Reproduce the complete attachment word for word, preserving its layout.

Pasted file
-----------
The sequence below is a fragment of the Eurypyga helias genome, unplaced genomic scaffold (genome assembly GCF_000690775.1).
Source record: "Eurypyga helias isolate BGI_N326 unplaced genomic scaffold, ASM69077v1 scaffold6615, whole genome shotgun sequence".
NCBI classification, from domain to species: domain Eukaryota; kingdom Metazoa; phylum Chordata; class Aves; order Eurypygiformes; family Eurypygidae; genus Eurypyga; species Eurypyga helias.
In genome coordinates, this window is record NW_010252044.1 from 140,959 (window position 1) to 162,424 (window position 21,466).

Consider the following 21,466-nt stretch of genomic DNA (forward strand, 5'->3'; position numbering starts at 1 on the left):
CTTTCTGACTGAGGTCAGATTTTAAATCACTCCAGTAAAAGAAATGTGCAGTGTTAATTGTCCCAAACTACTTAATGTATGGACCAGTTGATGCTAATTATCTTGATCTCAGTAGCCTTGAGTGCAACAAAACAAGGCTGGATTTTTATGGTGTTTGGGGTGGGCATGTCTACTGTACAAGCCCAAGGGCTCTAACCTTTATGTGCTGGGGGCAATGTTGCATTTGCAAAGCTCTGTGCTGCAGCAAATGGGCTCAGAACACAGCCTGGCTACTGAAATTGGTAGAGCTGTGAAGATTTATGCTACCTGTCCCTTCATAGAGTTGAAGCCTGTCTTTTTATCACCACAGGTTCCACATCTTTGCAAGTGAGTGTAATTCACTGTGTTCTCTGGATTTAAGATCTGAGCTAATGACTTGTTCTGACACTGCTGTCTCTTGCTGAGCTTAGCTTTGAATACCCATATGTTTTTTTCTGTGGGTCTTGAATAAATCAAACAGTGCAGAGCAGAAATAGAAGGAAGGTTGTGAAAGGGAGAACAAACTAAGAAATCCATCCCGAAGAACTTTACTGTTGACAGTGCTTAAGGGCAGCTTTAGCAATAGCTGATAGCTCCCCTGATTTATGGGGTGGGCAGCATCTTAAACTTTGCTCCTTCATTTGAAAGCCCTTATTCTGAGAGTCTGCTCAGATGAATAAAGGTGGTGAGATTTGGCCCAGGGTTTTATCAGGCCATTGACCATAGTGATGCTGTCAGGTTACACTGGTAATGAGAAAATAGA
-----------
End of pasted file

The sequence below is a fragment of the Eurypyga helias genome, unplaced genomic scaffold (genome assembly GCF_000690775.1).
Source record: "Eurypyga helias isolate BGI_N326 unplaced genomic scaffold, ASM69077v1 scaffold6615, whole genome shotgun sequence".
NCBI classification, from domain to species: domain Eukaryota; kingdom Metazoa; phylum Chordata; class Aves; order Eurypygiformes; family Eurypygidae; genus Eurypyga; species Eurypyga helias.
In genome coordinates, this window is record NW_010252044.1 from 140,959 (window position 1) to 162,424 (window position 21,466).

Consider the following 21,466-nt stretch of genomic DNA (forward strand, 5'->3'; position numbering starts at 1 on the left):
CTTTCTGACTGAGGTCAGATTTTAAATCACTCCAGTAAAAGAAATGTGCAGTGTTAATTGTCCCAAACTACTTAATGTATGGACCAGTTGATGCTAATTATCTTGATCTCAGTAGCCTTGAGTGCAACAAAACAAGGCTGGATTTTTATGGTGTTTGGGGTGGGCATGTCTACTGTACAAGCCCAAGGGCTCTAACCTTTATGTGCTGGGGGCAATGTTGCATTTGCAAAGCTCTGTGCTGCAGCAAATGGGCTCAGAACACAGCCTGGCTACTGAAATTGGTAGAGCTGTGAAGATTTATGCTACCTGTCCCTTCATAGAGTTGAAGCCTGTCTTTTTATCACCACAGGTTCCACATCTTTGCAAGTGAGTGTAATTCACTGTGTTCTCTGGATTTAAGATCTGAGCTAATGACTTGTTCTGACACTGCTGTCTCTTGCTGAGCTTAGCTTTGAATACCCATATGTTTTTTTCTGTGGGTCTTGAATAAATCAAACAGTGCAGAGCAGAAATAGAAGGAAGGTTGTGAAAGGGAGAACAAACTAAGAAATCCATCCCGAAGAACTTTACTGTTGACAGTGCTTAAGGGCAGCTTTAGCAATAGCTGATAGCTCCCCTGATTTATGGGGTGGGCAGCATCTTAAACTTTGCTCCTTCATTTGAAAGCCCTTATTCTGAGAGTCTGCTCAGATGAATAAAGGTGGTGAGATTTGGCCCAGGGTTTTATCAGGCCATTGACCATAGTGATGCTGTCAGGTTACACTGGTAATGAGAAAATAGA